“Who Framed Roger Rabbit” was highly influential both that the time and even today. It would revitalize the interest in golden age animation and jump start Disney’s renaissance with “The Little Mermaid” being released a year later.
One of the best movie going experiences is going to a movie knowing little to nothing about it and being completely FLOORED. There was word of mouth about “Upgrade” and beyond the basic elevator pitch of “John Wick” meets “Robocop” I knew zero about it.
Knoxville takes a great deal of punishment and it’s amazing he didn’t die (but he did suffer numerous injuries). The difference between him and a star like Tom Cruise endangering themselves is Knoxville intends for the stunts to fail. His goal is to hurt himself and giving the audience his trademark devil may care laugh.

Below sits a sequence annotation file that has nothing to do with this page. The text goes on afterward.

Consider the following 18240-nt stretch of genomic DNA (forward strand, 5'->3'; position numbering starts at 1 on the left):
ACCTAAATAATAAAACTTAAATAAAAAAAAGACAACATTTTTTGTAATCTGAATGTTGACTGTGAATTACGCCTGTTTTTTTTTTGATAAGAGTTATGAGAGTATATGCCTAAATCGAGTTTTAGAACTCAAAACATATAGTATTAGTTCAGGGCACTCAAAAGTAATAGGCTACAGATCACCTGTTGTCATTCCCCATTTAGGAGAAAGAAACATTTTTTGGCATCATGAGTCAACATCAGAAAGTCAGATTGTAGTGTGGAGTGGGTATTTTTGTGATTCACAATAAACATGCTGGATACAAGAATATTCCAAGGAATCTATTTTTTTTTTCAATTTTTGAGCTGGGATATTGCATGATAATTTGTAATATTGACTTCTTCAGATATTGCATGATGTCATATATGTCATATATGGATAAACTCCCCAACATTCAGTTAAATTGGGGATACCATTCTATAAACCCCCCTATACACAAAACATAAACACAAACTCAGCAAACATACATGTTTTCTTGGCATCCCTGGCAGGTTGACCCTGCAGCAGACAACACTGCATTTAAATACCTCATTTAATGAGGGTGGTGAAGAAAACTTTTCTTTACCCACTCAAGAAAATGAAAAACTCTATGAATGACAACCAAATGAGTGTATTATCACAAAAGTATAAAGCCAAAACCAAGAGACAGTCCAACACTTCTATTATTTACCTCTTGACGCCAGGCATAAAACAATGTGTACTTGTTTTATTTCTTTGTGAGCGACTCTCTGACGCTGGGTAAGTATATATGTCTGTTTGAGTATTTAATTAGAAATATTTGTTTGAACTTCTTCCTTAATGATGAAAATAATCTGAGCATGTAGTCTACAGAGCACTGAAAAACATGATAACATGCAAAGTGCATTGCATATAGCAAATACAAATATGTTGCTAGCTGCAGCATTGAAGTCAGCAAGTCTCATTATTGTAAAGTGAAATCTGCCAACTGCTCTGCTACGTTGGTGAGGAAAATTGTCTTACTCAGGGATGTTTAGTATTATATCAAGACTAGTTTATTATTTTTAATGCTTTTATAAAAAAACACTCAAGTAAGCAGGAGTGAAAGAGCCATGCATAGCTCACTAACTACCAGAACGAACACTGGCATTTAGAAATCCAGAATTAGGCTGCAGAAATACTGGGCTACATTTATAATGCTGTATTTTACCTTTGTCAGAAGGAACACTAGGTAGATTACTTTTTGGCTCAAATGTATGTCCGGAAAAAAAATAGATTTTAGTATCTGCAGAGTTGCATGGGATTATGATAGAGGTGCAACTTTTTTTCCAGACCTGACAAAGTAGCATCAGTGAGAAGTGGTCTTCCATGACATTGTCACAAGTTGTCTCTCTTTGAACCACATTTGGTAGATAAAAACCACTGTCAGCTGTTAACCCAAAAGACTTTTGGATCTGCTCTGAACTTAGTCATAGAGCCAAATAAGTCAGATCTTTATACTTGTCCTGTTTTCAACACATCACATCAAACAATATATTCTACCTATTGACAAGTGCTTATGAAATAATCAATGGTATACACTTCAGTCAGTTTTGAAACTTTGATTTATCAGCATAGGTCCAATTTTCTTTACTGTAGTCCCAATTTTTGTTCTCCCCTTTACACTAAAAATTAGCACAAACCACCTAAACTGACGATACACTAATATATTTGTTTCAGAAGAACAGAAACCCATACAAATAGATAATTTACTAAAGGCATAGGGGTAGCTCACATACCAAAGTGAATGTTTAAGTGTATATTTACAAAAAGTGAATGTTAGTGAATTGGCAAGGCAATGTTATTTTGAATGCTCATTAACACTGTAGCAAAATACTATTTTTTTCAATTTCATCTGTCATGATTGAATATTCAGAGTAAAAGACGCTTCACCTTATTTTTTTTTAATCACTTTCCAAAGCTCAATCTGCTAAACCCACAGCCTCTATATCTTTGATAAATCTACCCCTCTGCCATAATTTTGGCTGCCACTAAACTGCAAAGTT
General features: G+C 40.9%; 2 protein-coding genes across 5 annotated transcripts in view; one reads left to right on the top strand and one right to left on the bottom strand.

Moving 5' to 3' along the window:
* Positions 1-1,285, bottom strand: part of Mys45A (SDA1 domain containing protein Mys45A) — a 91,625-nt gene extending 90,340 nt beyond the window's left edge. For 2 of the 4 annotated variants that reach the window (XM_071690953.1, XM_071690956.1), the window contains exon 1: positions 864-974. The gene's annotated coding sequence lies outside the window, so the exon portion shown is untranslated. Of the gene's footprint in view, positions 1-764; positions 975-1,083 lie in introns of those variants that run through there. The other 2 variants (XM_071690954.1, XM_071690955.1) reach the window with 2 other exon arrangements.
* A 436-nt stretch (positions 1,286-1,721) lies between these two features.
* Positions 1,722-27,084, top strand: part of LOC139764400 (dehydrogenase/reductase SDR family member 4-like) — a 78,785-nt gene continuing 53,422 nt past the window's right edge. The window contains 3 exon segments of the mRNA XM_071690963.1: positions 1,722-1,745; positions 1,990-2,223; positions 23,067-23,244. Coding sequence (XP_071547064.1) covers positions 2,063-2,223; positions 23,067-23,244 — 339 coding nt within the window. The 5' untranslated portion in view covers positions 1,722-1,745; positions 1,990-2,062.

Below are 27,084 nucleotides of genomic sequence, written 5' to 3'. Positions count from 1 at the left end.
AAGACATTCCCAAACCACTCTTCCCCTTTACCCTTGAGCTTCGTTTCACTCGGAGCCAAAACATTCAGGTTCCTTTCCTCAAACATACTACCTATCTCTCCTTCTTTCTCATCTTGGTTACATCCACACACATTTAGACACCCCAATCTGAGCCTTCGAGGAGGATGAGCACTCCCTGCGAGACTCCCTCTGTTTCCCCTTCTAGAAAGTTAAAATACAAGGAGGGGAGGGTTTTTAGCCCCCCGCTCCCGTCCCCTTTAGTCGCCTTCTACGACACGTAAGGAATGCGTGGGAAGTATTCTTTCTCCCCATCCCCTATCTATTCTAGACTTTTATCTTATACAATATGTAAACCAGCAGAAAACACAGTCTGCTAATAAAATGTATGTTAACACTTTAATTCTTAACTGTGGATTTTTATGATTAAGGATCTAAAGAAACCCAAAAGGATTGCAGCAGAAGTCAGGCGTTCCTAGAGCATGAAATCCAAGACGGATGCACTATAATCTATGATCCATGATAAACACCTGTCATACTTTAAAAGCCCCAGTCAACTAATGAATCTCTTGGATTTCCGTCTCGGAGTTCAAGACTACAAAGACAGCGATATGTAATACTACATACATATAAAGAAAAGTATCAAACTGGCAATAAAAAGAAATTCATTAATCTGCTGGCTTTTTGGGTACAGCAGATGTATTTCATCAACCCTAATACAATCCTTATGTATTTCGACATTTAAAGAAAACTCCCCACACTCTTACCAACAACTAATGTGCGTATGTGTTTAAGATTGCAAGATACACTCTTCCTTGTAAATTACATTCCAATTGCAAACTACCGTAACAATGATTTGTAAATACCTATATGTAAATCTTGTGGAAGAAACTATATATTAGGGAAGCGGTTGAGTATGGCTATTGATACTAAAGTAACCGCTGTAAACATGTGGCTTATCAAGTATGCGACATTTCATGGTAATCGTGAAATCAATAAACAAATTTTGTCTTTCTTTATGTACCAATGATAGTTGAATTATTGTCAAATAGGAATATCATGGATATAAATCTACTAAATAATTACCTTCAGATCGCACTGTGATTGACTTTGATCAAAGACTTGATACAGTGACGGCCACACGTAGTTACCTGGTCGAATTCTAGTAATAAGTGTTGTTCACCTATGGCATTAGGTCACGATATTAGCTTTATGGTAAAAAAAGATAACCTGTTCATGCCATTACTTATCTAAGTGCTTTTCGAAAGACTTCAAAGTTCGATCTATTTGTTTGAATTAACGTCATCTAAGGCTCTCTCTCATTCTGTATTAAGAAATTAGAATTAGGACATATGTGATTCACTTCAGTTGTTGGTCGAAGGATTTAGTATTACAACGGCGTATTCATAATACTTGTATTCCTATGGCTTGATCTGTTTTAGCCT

“Bright” was an opportunity for Netflix to signal that they are the place where action movies that aren’t a pre-existing IP or a remake of a classic can be made.
“The Greatest Showman” plays like the Disneyland show of P.T. Barnum’s life. It’s the version he would’ve told. That’s fine. It didn’t have to be a musical expose into Barnum and the institution of the circus. Jackman and company set out to give families a rollicking good time around the holidays and they will surely accomplish that goal. If they had tried a little harder they could’ve created an experience people won’t forget two hours after they had seen it.